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ROBOT DREAMS

Written By:

Sol Harris
RoboDreams.0

Based on the graphic novel of the same name, Robot Dreams is set in a world of anthropomorphised animals who have apparently mastered robotics. Robots are a common everyday appliance for them and, despite everything just said, it’s also apparently set in 1980s New York. 

Dog, our protagonist (who is also a dog), is cripplingly lonely. That all changes when he buys a robot companion. Robot and Dog immediately become best friends – possibly more (the film is extremely ambiguous about whether their dynamic is platonic or runs deeper). 

It’s always a joy when we’re given the rare gift of a hand-drawn animated feature in cinemas, and Robot Dreams doesn’t disappoint. While visually simplistic, it’s a bright, bold and colourful affair that showcases some great character designs. The animation is tasked with doing a lot of heavy lifting given that, except for the odd stray word mumbled in the background and the repeated leitmotif of Earth, Wind & Fire’s September, the film is completely non-dialogue.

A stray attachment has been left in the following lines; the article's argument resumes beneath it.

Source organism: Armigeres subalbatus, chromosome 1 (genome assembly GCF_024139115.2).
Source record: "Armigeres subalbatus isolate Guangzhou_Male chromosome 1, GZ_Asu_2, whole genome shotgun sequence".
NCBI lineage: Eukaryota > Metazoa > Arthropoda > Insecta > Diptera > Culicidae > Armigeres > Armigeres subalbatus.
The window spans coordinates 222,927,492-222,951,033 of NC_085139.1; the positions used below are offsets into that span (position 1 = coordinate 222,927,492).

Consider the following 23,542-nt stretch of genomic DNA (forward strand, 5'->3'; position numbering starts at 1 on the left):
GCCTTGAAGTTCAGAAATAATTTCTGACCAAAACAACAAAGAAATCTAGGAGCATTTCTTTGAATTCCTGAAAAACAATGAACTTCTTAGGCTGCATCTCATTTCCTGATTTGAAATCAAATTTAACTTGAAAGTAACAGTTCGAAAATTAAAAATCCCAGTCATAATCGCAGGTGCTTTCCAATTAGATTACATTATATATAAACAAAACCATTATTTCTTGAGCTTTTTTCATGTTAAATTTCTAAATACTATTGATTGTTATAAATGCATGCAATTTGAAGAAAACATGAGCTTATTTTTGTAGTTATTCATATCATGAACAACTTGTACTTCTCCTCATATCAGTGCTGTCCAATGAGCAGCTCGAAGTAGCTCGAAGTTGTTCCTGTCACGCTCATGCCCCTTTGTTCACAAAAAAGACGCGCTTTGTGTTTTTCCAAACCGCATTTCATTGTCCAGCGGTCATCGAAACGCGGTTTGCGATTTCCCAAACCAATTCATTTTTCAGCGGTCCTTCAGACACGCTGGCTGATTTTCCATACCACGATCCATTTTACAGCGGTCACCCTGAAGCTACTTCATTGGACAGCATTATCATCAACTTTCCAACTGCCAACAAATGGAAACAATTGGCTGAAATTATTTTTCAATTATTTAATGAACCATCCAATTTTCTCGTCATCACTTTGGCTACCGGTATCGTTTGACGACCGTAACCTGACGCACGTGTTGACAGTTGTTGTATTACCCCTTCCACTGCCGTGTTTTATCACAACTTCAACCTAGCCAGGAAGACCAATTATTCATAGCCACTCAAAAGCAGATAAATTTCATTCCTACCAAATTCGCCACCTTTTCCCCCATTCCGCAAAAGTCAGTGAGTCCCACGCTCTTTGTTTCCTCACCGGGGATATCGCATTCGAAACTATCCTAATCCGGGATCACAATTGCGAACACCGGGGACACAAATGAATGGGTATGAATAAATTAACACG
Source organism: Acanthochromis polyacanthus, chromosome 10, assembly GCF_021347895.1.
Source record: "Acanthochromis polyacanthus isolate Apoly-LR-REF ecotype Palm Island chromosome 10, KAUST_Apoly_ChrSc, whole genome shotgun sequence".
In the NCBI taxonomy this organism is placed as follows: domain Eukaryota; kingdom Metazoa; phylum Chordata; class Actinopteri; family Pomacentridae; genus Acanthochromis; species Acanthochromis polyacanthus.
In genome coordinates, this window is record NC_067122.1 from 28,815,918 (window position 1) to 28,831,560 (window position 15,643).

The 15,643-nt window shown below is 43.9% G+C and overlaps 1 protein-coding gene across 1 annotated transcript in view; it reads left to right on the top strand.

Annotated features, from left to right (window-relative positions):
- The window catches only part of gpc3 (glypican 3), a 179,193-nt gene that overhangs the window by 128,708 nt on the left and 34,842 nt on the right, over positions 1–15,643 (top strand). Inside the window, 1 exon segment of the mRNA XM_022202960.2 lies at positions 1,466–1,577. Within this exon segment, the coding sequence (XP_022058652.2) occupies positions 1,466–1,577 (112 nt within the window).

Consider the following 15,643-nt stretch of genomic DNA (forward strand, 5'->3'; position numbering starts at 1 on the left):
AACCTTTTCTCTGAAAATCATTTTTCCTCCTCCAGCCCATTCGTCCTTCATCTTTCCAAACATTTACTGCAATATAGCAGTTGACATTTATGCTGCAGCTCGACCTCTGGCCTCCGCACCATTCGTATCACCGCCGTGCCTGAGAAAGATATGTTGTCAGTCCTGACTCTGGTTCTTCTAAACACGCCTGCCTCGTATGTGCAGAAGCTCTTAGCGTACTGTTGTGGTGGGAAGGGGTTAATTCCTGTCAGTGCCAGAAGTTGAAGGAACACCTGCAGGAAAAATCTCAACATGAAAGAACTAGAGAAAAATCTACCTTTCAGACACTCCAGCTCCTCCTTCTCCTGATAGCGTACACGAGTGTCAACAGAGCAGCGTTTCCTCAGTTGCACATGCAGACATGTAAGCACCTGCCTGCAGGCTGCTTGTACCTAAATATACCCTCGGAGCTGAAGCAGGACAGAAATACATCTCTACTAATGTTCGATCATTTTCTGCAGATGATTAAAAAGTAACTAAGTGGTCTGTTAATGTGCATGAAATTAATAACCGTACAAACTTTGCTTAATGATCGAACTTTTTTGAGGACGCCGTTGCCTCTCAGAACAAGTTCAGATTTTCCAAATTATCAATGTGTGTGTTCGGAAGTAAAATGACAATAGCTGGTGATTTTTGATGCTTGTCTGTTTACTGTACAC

Eventually, Robot and Dog are separated due to circumstances beyond their control, and the rest of the film largely concerns their attempts to reconnect. Physically unable to move for much of this time, Robot indulges in dreams, repeatedly imagining various means of going home to Dog. While it’s important to see them longing to be reunited, the sequences largely feel like arbitrary filler (at 1 hour and 42 minutes, Robot Dreams is on the longer side for animation and definitely didn’t need padding to bring it up to feature length).

But once the film focuses on its narrative and stops spending so much time on these titular robot dreams, it really kicks into gear. The story builds to a truly poignant ending, far more subtle, mature and emotionally powerful than you’d likely expect from an animated family film about a dog hanging out with a robot. Robot Dreams concludes as something painfully bittersweet and universally relatable. On some level, it should resonate with everyone who sees it.

stars

ROBOT DREAMS is in cinemas now.

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